• Contracts for the sale or conveyance of immovable property or any interest in such property
The significance of Amendment to the First Schedule.

Prior to this amendment, key BFSI sectors like secured lending, construction/housing finance, gold loans, wealth advisory etc. could not digitize their critical processes because of the First Schedule of the IT Act. The First Schedule prevented the electronic signing of critical documents (mortgage deeds, home loan agreements, DPNs, PoAs etc) that these sectors relied on for core business processes. While processes like KYC, loan originations, repayments and collections became digital – documentation remained physical. With the passing of this Amendment and removal of these critical documents from the First Schedule, most companies, especially those in the BFSI sector, can now electronically sign them and move towards complete digitization of their paperwork processes.

The Criteria for Valid E-Signatures

The year 2008 marked the most significant turning point for India's e-signature rules. This year saw some modifications to the Information Technology Act of 2008. The change introduced the meaning of "electronic signature" to the situation.

Section 2(a) of the act states the definition of an electronic signature.

"An electronic signature is defined as the authentication of electronic records by subscribers through electronic techniques."

Schedule II of the Information Technology Act of 2000 points out the definitions of electronic techniques. According to the information technology Act, e-signatures have to satisfy different criteria for validity.

The following are the criteria that can be used:

- An individual ID should be used to link an electronic signature to the signer of the document. A digitally validated ID often serves as a unique ID.

- The data that was used to construct the e-signature should be entirely under the signatory's control. This authority should be granted to the signatory at the time of signing. Typically, e-signature service providers permit signers to digitally certify a document. This assists in meeting the criterion.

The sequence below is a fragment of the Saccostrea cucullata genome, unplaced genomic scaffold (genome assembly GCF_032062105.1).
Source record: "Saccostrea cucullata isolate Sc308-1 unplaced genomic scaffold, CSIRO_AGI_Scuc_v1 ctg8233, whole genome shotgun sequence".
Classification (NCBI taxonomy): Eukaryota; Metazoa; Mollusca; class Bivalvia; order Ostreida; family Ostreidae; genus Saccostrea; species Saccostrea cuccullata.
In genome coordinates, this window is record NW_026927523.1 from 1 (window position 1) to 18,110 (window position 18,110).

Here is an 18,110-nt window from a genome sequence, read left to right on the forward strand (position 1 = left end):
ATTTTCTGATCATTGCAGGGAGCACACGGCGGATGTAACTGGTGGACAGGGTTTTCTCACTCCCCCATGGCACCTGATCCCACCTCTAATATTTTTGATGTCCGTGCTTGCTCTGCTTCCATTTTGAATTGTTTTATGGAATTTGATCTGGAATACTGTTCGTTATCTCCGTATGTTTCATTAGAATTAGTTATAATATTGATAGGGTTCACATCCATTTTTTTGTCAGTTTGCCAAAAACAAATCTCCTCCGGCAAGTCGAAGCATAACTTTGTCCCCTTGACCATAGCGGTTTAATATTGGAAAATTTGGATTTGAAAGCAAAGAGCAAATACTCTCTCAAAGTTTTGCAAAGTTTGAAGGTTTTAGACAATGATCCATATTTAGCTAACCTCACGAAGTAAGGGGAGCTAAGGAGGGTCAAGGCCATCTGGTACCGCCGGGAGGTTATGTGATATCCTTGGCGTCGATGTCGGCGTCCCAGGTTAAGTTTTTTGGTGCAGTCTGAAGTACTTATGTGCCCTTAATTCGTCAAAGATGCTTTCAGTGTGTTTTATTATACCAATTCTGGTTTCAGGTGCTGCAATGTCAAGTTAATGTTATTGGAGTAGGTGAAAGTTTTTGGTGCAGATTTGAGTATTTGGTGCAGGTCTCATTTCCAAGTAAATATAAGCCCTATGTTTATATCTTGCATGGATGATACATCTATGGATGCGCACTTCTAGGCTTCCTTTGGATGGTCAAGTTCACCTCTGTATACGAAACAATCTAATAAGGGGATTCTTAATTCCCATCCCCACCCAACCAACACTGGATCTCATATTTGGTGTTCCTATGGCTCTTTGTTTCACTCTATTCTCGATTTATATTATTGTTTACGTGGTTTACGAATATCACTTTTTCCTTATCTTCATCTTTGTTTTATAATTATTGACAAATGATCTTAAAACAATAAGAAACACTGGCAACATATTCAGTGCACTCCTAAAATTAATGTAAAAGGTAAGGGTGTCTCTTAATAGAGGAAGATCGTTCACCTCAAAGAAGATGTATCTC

- It should be possible to tell when a document or linked electronic signature has changed. The document could be sealed with a tamper-evident seal and encrypted by the user to satisfy this criterion.

- Only if the e-signature has an audit trail it is considered valid. The steps that were taken throughout the signing procedure are documented in the audit trail.

Documents that cannot be electronically signed

The IT Act is an enabling legislation that holds the field when it comes to electronic signatures. It accords validity to electronically sign virtually ALL types of documents. However, there are narrow exceptions to this rule.

The First Schedule of the IT Act prescribes 5 types of documents to which the IT Act would not apply:

  • A negotiable instrument (other than a cheque, a Demand Promissory Note or a Bill of Exchange issued in favour of or endorsed by an entity regulated by the Reserve Bank of India, National Housing Bank, Securities and Exchange Board of India, Insurance Regulatory and Development Authority of India and Pension Fund Regulatory and Development Authority) as defined in section 13 of the Negotiable Instrument Act, 1881 (26 of 1881)
  • A power-of-attorney as defined in section 1A of the Powers-of-Attorney Act, 1882 (7 of 1882) but excluding those power-of attorney that empower an entity regulated by the Reserve Bank of India, National Housing Bank, Securities and Exchange Board of India, Insurance Regulatory and Development Authority of India and Pension Fund Regulatory and Development Authority to act for, on behalf of, and in the name of the person executing them.
  • A trust as defined in section 3 of the Indian Trusts Act, 1882 (2 of 1882)
  • A Will as defined in clause (h) of section 2 of the Indian Succession Act, 1925 (39 of 1925) including and any other testamentary disposition by whatever name called.

We at Agarwal Estates stand by honesty, integrity, and transparency. In order for you to make an informed decision, we are here to assist you in understanding all the information concerning e-signs and any issues you may have.

Disclaimer: While we use reasonable efforts to include accurate and up-to-date information, we make no warranties to the accuracy of the content, and assume no liability or responsibility for an error or omission in the content. Changes may happen in the IT Act in the future also so please consult with your legal advisor for guidance.